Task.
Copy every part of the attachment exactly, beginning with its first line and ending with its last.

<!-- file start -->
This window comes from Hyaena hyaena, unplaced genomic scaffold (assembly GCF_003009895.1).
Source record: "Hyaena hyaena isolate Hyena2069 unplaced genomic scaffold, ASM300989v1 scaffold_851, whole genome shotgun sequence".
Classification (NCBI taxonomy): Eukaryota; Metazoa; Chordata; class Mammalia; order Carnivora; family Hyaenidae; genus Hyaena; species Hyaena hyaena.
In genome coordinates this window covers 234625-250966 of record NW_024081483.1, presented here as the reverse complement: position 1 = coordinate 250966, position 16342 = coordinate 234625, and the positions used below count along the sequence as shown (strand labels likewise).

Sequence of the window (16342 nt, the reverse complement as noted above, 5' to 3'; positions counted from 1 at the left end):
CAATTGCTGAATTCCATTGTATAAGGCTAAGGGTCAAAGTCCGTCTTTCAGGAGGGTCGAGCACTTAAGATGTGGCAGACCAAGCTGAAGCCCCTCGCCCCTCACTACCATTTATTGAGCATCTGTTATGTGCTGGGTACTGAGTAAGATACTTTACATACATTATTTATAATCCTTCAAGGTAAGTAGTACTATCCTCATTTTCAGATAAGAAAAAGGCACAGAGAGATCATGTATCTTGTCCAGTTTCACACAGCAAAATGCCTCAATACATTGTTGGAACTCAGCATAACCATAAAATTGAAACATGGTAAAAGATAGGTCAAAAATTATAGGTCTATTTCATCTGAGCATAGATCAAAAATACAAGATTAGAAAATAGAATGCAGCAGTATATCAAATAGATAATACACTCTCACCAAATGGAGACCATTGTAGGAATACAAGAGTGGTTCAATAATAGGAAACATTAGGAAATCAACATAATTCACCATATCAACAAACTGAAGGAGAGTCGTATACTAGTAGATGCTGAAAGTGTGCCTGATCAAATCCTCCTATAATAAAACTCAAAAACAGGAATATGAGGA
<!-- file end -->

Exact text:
This window comes from Hyaena hyaena, unplaced genomic scaffold (assembly GCF_003009895.1).
Source record: "Hyaena hyaena isolate Hyena2069 unplaced genomic scaffold, ASM300989v1 scaffold_851, whole genome shotgun sequence".
Classification (NCBI taxonomy): Eukaryota; Metazoa; Chordata; class Mammalia; order Carnivora; family Hyaenidae; genus Hyaena; species Hyaena hyaena.
In genome coordinates this window covers 234625-250966 of record NW_024081483.1, presented here as the reverse complement: position 1 = coordinate 250966, position 16342 = coordinate 234625, and the positions used below count along the sequence as shown (strand labels likewise).

Sequence of the window (16342 nt, the reverse complement as noted above, 5' to 3'; positions counted from 1 at the left end):
CAATTGCTGAATTCCATTGTATAAGGCTAAGGGTCAAAGTCCGTCTTTCAGGAGGGTCGAGCACTTAAGATGTGGCAGACCAAGCTGAAGCCCCTCGCCCCTCACTACCATTTATTGAGCATCTGTTATGTGCTGGGTACTGAGTAAGATACTTTACATACATTATTTATAATCCTTCAAGGTAAGTAGTACTATCCTCATTTTCAGATAAGAAAAAGGCACAGAGAGATCATGTATCTTGTCCAGTTTCACACAGCAAAATGCCTCAATACATTGTTGGAACTCAGCATAACCATAAAATTGAAACATGGTAAAAGATAGGTCAAAAATTATAGGTCTATTTCATCTGAGCATAGATCAAAAATACAAGATTAGAAAATAGAATGCAGCAGTATATCAAATAGATAATACACTCTCACCAAATGGAGACCATTGTAGGAATACAAGAGTGGTTCAATAATAGGAAACATTAGGAAATCAACATAATTCACCATATCAACAAACTGAAGGAGAGTCGTATACTAGTAGATGCTGAAAGTGTGCCTGATCAAATCCTCCTATAATAAAACTCAAAAACAGGAATATGAGGA